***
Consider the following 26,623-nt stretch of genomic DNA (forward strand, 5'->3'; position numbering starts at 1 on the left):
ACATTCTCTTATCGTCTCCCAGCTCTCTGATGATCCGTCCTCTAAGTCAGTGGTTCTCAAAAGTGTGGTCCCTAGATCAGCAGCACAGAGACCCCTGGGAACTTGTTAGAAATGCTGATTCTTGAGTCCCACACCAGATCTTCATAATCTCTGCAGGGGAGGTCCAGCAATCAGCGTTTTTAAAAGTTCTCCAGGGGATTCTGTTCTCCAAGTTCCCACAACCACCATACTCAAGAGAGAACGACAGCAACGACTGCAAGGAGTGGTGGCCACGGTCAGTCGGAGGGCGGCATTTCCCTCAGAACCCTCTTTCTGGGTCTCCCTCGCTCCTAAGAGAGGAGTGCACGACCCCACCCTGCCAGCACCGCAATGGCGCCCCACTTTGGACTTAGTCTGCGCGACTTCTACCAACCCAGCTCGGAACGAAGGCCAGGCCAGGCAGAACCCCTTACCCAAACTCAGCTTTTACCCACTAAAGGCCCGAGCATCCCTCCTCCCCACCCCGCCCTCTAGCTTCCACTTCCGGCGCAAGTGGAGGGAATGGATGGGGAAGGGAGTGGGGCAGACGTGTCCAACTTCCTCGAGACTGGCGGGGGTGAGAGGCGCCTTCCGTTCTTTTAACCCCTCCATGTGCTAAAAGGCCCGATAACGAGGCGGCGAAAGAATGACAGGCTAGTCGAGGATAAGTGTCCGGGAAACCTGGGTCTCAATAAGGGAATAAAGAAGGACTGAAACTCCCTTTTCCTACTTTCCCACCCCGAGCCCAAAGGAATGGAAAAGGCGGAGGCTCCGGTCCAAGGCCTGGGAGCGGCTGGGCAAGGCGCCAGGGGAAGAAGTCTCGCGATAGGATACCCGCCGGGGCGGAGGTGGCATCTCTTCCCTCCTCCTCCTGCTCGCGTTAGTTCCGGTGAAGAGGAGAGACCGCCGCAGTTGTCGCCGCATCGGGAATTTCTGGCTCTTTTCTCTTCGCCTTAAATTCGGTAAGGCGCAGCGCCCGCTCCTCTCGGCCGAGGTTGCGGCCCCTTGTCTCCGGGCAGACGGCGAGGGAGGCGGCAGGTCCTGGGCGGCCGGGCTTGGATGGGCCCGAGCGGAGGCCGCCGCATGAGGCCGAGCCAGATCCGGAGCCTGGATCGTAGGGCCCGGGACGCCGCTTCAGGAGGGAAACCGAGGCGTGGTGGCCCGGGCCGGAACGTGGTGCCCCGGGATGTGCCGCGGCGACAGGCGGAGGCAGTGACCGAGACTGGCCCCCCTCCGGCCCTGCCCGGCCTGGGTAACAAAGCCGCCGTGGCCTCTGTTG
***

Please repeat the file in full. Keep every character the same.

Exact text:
Consider the following 26,623-nt stretch of genomic DNA (forward strand, 5'->3'; position numbering starts at 1 on the left):
ACATTCTCTTATCGTCTCCCAGCTCTCTGATGATCCGTCCTCTAAGTCAGTGGTTCTCAAAAGTGTGGTCCCTAGATCAGCAGCACAGAGACCCCTGGGAACTTGTTAGAAATGCTGATTCTTGAGTCCCACACCAGATCTTCATAATCTCTGCAGGGGAGGTCCAGCAATCAGCGTTTTTAAAAGTTCTCCAGGGGATTCTGTTCTCCAAGTTCCCACAACCACCATACTCAAGAGAGAACGACAGCAACGACTGCAAGGAGTGGTGGCCACGGTCAGTCGGAGGGCGGCATTTCCCTCAGAACCCTCTTTCTGGGTCTCCCTCGCTCCTAAGAGAGGAGTGCACGACCCCACCCTGCCAGCACCGCAATGGCGCCCCACTTTGGACTTAGTCTGCGCGACTTCTACCAACCCAGCTCGGAACGAAGGCCAGGCCAGGCAGAACCCCTTACCCAAACTCAGCTTTTACCCACTAAAGGCCCGAGCATCCCTCCTCCCCACCCCGCCCTCTAGCTTCCACTTCCGGCGCAAGTGGAGGGAATGGATGGGGAAGGGAGTGGGGCAGACGTGTCCAACTTCCTCGAGACTGGCGGGGGTGAGAGGCGCCTTCCGTTCTTTTAACCCCTCCATGTGCTAAAAGGCCCGATAACGAGGCGGCGAAAGAATGACAGGCTAGTCGAGGATAAGTGTCCGGGAAACCTGGGTCTCAATAAGGGAATAAAGAAGGACTGAAACTCCCTTTTCCTACTTTCCCACCCCGAGCCCAAAGGAATGGAAAAGGCGGAGGCTCCGGTCCAAGGCCTGGGAGCGGCTGGGCAAGGCGCCAGGGGAAGAAGTCTCGCGATAGGATACCCGCCGGGGCGGAGGTGGCATCTCTTCCCTCCTCCTCCTGCTCGCGTTAGTTCCGGTGAAGAGGAGAGACCGCCGCAGTTGTCGCCGCATCGGGAATTTCTGGCTCTTTTCTCTTCGCCTTAAATTCGGTAAGGCGCAGCGCCCGCTCCTCTCGGCCGAGGTTGCGGCCCCTTGTCTCCGGGCAGACGGCGAGGGAGGCGGCAGGTCCTGGGCGGCCGGGCTTGGATGGGCCCGAGCGGAGGCCGCCGCATGAGGCCGAGCCAGATCCGGAGCCTGGATCGTAGGGCCCGGGACGCCGCTTCAGGAGGGAAACCGAGGCGTGGTGGCCCGGGCCGGAACGTGGTGCCCCGGGATGTGCCGCGGCGACAGGCGGAGGCAGTGACCGAGACTGGCCCCCCTCCGGCCCTGCCCGGCCTGGGTAACAAAGCCGCCGTGGCCTCTGTTG